Last week I clicked on a science news headline that suggested that
Time Magazine) and read about the recent research of someone who disagrees with the prevailing ideas about dinosaurian demise. I asked an old (paleo) friend of mine about this and he explained that the scientist who wrote the paper profiled in the article is one of very few scientists who has long held a contrary view about this issue.
I can't assess this particular case, but I am interested in the general situation of Scientific Dissenters. In fact, in this particular case even NSF seems to think that this contrary view is worthy of publicity, so maybe it's not the best example of my topic today. This will not, however, stop me from my general discussion of the role of Dissent in scientific discourse and discovery, specifically in the context of how dissent is conveyed to the public.
Journalists like to (and should) present different sides of a story, but in the case of Science this may involve digging up the last remaining person who refuses to release their grasp from a discredited hypothesis -- perhaps someone who makes it their mission in life to be the lone voice in the wilderness for a hypothesis that no one believes any more. The motivation for this dissent can be noble (the person truly believes that everyone else is wrong) or a way to get attention (some people might like it when Time Magazine calls). Dissenters obviously can't all be lumped in one category.
When the topic is of interest to the general public, the journalistic practice of seeking and highlighting controversy can give the impression that scholarly debate continues about something that is no longer in serious doubt. Perhaps a love of dissent stems from a desire to shake things up, overturn dogma, and prove wrong those complacent brainiacs who think they know how things work. Not all of those are bad, necessarily, but it is a slippery slope to fostering doubt about things that are well known (e.g. the "It's just a theory" type of argument).
I think that it is important to have dissenters whose arguments push others to make sure their reasoning and evidence are as solid as possible. Dissenters have the useful purpose of making it not so easy for everyone to jump on the scholarly bandwagon du jour. And journalists do have a responsibility to examine various sides of issues.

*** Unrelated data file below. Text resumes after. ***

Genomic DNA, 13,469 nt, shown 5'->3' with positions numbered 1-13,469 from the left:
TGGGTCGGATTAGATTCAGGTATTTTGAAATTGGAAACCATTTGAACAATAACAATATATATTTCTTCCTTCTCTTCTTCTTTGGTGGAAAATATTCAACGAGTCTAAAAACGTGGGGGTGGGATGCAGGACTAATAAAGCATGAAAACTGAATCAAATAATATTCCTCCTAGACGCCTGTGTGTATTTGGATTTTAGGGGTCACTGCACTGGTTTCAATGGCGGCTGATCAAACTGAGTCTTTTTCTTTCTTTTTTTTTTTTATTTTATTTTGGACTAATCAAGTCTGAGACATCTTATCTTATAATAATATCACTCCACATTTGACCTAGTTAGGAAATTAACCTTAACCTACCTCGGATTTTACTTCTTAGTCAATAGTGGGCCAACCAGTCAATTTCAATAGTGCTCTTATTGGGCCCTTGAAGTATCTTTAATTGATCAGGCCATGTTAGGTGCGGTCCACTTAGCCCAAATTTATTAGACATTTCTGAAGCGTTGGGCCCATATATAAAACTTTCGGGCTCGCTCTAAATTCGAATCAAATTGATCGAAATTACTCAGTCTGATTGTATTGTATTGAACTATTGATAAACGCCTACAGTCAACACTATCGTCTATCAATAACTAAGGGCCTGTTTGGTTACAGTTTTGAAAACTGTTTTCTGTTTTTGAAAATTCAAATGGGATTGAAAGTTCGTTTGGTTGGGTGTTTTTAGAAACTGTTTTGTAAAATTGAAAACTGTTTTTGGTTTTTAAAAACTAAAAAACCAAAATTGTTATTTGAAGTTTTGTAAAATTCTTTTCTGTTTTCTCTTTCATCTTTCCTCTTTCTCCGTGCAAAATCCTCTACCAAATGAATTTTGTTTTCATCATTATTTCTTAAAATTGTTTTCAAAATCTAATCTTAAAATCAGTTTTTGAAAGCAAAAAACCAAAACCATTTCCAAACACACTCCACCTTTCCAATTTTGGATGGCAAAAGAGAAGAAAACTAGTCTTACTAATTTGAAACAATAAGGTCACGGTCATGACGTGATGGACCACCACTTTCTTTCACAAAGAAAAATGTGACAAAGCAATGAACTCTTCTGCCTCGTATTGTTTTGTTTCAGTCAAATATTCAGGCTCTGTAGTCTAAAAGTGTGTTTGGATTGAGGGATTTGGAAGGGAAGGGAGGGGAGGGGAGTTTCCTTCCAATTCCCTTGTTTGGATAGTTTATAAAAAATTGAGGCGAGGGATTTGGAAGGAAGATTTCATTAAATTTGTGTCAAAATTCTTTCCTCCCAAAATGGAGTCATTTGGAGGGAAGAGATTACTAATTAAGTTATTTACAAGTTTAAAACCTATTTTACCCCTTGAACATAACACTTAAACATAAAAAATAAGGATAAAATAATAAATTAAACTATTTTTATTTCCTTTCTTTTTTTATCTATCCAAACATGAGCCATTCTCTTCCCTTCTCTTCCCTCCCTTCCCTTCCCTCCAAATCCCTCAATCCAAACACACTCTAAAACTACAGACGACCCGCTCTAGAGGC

At the same time, it is too bad that non-expert readers of media reports of scientific issues may get an unrealistic view of the state of the science. It may be difficult to distinguish a dissenter with a valid and significant point from an attention-mongering crackpot, especially if the latter is a professor at a distinguished university. I also realize that it is much zippier to write a headline like the one above, and the news that "Scientists understand This and That and are now trying to figure out These Other Things" is perhaps not going to grab anyone's attention.
Even so, scientists do make discoveries and may reach consensus on important issues, not because we are all sheep who mindlessly believe the prevailing view on a topic but because we make progress in understanding how things work. It is disheartening if the general public is given the impression, via sensational headlines and articles relying on the opinions of lonely dissenters, that in fact we really don't understand some fundamental aspects of the world.
I admire science journalists for the excellent work they do translating sciencese to the general public and highlighting what is interesting and important about scientific discoveries. I do think, however, that the practice of seeking contrary views should be done carefully, and choices made based on a broad and objective view of the relevant scientific field. That's a difficult task, but an important one.
13 years ago